Nevada finds itself at the bottom of another good list, ranking last in the nation for the quality of K-12 school finance, according to a recent study.
Education Week, an education news nonprofit, gave Nevada a D-minus grade for overall school finance in a study released last month, which measured spending and equitability of spending distribution. Idaho had previously held the last-place title every year since 2010.
The bottom five states in terms of school finance quality are Oklahoma, Utah, Arizona, Idaho and Nevada. Nevada got the only D-minus grade.
New Jersey, New York, Wyoming, Maryland, and Rhode Island top the list.
The study examines spending on K-12 education and how funds are distributed among districts, using metrics like per-pupil expenditure, percent of total taxable resources spent on education, and disparities in spending across districts. The researchers used the most recently available data, from 2018.
Nevada received an F across the spending indicators.
Nevada’s per pupil expenditure in 2018 was $9,434, which is $4,200 below the national average. Vermont, the state with the highest per-pupil expenditure, spends $23,205. In Nevada, just 3 percent of students were in districts with per-pupil expenditures at or above the U.S. average.
Nevada spends less of its total taxable resources on education than the national average, the study found. Nevada spends 3.1 percent of total taxable resources on education and the average is 3.6 percent. The lowest is North Carolina, 2.7 percent, and the highest is New Jersey, 5.1 percent.
In terms of equity, Nevada was slightly below average, at 34th in the nation. Those measures included the difference in spending levels of the highest and lowest per-pupil spending districts and the differences in funding between property-poor districts and wealthy districts. The state had a slightly higher-than-average difference in spending between rich and poor areas, and a slightly lower-than-average difference in spending between districts. (Clark County School District is the largest in the state and fifth largest in the country, and is the lowest-spending school district in the state.)
Allegra Demerjian of Nevada Department of Education wrote in a statement that the rankings are based on lagged data, which doesn’t account for increased investments from the 2019 Legislative Session.
One reason spending has been so low is because Nevada has relied on an antiquated funding formula, which used decades-old spending data. A new funding formula, first passed in the 2019 Legislative session, will be implemented in the next two years. It is not yet clear how much the per-pupil spending will change under the new model. A state legislative commission concluded in April that Nevada would need to invest between $2.2 and $3.2 billion just to reach the national average per-pupil funding.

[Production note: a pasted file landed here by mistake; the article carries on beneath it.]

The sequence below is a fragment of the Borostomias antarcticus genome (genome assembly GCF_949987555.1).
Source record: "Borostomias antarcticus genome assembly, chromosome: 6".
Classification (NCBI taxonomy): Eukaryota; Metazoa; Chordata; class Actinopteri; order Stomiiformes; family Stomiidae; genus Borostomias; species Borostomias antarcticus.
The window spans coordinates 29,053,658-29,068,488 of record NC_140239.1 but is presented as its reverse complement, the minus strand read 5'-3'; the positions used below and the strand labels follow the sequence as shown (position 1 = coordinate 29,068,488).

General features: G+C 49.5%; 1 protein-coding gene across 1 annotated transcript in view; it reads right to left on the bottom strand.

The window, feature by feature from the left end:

Another challenge to education spending has been building a revenue base. The Legislature’s commission on school funding recommended that the state raise property taxes and/or sales taxes to pay for increased educational investments. Nevada relied mostly on a regressive sales tax to fund K-12 education, according to a 2018 report.
“The Commission on School Funding is actively examining this issue and working together with statewide stakeholders for ongoing improvements and opportune revenue sources,” Demerjian said.
There is a windfall nationally in K-12 funding, due to Biden’s stimulus package, but that money won’t go directly to per-pupil expenditures.
The American Rescue Plan Act’s Elementary and Secondary School Emergency Relief Fund gave $1.07 billion to Nevada. The Nevada Department of Education will receive $107 million in relief funding, and the 17 county school districts and State Public Charter School Authority have received $966 million through the American Rescue Plan.
“The Federal Relief Funding will not play into the per-pupil funding amount, as it is a one-time investment, and factoring this into our per-pupil funding would lead us to a funding cliff,” Demerjian said.
The funds are directed toward repairing educational shortfalls from the pandemic, including lost learning time for students. The state is crowdsourcing suggestions.
“The Nevada Department of Education is focusing on renewal and future-proofing our education system. Based on our ARP ESSER State Plan, which explains priorities for the emergency relief funding, the funds will go to several projects that build capacity and will support students for years to come,” Demerjian said.
The Ed Week finance study is the second in a series of three to come out this year. The first, out in January, ranked Nevada 49th in the nation for educational opportunities and advancement. The last, which will come out in September, will measure K-12 achievement. Nevada fared well on the achievement study last year, scoring in the top fifth.
Demerjian pointed out the high achievement ranking: “We often get a bad reputation as ‘50th in the nation,’ but several of the evaluation factors include funding, which is something we have traditionally ranked lower for.”
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